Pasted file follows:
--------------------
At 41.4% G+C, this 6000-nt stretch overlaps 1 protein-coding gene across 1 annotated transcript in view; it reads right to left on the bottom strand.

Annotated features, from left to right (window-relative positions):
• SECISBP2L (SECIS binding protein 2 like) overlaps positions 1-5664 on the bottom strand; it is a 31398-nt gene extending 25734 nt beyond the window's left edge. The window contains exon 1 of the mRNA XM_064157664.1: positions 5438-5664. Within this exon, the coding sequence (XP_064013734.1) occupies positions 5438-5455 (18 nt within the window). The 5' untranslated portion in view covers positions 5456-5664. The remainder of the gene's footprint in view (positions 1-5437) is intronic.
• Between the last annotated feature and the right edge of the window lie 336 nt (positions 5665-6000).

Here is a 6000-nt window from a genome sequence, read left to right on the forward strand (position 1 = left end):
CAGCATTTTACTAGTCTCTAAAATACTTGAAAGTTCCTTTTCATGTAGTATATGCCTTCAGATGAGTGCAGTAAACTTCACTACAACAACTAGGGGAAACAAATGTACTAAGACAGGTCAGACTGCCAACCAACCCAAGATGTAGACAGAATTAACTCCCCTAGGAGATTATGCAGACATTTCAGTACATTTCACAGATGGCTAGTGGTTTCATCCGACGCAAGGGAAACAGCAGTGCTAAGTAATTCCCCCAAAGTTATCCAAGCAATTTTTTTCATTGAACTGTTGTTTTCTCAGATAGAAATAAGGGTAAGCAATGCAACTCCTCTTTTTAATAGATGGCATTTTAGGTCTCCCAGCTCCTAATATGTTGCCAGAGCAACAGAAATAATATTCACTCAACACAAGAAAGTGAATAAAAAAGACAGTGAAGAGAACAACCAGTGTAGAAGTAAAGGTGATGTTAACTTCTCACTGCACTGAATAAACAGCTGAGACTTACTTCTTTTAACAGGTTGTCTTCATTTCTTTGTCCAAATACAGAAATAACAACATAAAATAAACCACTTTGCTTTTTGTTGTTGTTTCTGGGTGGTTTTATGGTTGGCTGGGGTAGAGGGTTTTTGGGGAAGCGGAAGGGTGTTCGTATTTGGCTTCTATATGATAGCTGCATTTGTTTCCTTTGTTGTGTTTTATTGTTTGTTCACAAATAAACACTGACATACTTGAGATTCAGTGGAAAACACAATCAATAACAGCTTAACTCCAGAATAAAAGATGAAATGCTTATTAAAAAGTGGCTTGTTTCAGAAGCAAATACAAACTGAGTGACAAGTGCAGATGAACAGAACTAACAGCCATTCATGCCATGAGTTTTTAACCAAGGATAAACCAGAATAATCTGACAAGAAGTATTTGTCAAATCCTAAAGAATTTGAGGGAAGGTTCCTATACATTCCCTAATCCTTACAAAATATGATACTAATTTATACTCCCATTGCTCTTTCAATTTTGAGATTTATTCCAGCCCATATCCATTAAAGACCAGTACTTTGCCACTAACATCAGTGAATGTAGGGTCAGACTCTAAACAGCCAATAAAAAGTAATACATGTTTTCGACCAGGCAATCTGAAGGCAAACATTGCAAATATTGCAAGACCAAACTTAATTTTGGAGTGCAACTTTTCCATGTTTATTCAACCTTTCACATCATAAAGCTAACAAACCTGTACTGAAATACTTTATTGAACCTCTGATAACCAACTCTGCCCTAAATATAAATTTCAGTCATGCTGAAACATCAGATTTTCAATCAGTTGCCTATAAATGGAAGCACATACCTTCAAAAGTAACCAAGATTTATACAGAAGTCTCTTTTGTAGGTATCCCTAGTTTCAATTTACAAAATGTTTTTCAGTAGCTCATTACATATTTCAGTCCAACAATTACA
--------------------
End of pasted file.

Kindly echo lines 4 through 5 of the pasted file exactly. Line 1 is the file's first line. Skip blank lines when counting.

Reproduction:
• Between the last annotated feature and the right edge of the window lie 336 nt (positions 5665-6000).

Here is a 6000-nt window from a genome sequence, read left to right on the forward strand (position 1 = left end):